So You Think You Want A Teacup Micro Mini…

By Cara Ryckman

Published in December 2017 Top Notch Toys

 

“Yes, I’d like a teacup girl applehead!”  “We are wanting a micro mini chihuahua.”  “About 2 pounds.”  “We want the runt; we will take her off your hands.”  “She must be tiny.” 

Toy breeders everywhere cringed when they read the preceding paragraph, yet it’s one they read every day when they open their email, sign onto Facebook, or answer their phone.  The teacup micro mini explosion.  Everyone thinks they want one.  Yet, most of them have no idea what they are signing up for.

My daughter has hand raised her very own micro mini teacup – or, as we say, just a very small Chihuahua.  The Chihuahua Club of America does not recognize any of these pet breeder terms, and serious breeders get very upset to hear them.  Fights are breaking out in the Facebook chihuahuas for sale groups.  A pet owner will ask about a micro or a mini or a teacup.  Then several pet breeders will offer one up.  Someone might try to educate but it is often met with ugliness, and the mud gets slung right back.  Why?  Because money breeders are breeding for disaster, and these unknowing pet owners are signing up for a mess.

The most careful of toy breeders will occasionally have a tiny, but these tinies are out of health tested much loved parents, raised in a home in a clean environment with educational mind stimulating toys and lots of touch and socialization.  We aren’t breeding for tinies.  The majority of us would be happy if we NEVER had a tiny.  Behind that cute little puppy face and tiny body may be many health problems unseen from the outside.  Little hearts may not be working correctly, brains may have water or cysts going through them, internal organs may not function correctly.  There may be seizures waiting to happen.  Besides, we are breeding for the standard, which says the Chihuahua must be under six pounds.  Six pounds is still a very small dog.  We are breeding for a healthy dog, which many tinies are not.  We are breeding for a show dog, and showing is for breeding stock; nobody can or should breed a tiny.  Tinies to a show breeder are a loving little life we attempt to keep on going, but often meet with heartbreak.  Waking up every hour to check on a baby who struggles to breathe or you wake up to a horrible seizure, then signing on to Facebook to see the demand from pet people being met with babies from pet breeders sends some blood boiling.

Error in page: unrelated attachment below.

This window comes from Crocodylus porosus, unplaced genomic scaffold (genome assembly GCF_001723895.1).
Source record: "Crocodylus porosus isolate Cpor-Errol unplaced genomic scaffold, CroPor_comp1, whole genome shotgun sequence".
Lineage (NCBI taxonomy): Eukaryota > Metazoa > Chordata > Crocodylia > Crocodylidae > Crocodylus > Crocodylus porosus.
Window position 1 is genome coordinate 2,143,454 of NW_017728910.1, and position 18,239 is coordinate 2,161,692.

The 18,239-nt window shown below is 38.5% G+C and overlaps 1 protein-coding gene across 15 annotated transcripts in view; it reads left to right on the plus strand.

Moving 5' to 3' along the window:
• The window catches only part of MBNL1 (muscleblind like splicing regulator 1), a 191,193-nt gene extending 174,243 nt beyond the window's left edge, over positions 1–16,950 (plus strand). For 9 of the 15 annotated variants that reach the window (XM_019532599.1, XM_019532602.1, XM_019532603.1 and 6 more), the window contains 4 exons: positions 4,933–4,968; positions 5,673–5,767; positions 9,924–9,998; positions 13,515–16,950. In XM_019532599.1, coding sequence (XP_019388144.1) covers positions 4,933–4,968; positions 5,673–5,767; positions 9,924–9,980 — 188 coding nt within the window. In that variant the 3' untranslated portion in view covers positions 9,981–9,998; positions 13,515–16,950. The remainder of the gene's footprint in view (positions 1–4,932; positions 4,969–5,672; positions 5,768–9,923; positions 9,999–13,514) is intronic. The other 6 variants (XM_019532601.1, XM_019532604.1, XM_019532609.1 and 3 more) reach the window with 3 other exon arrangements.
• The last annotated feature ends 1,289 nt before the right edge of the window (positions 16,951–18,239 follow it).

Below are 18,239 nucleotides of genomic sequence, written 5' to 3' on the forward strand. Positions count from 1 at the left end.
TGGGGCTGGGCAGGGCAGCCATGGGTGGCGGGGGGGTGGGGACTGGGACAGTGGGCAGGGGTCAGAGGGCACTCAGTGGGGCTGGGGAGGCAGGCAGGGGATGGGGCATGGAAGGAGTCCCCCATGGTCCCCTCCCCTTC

I have known a pet breeder who was as careful with her dogs as any show breeder I’ve ever met.  However, she’s in the minority.  Most people who breed for pets only are money breeders.  Their goal is to make the most money they can.  This fad of the micro minis and teacups is their dream come true.  Breed tiny Chihuahuas (and other toy breeds) and add zeros to their price point.  It’s the survival of the fittest, and many do not survive.  What they aren’t telling the pet puppy buyers who are paying four or five thousand dollars for one of these tiny little dream puppies is that last night, it was having seizures and struggling for its life, yet there’s no guarantee.  Many do not even explain to their buyers about hypoglycemia, and a normal sized toy could sugar out with them having no clue.  With these tiny puppies, it could happen four or five times a day.  Most people are not even home for this to happen, and they will come home to a dead puppy.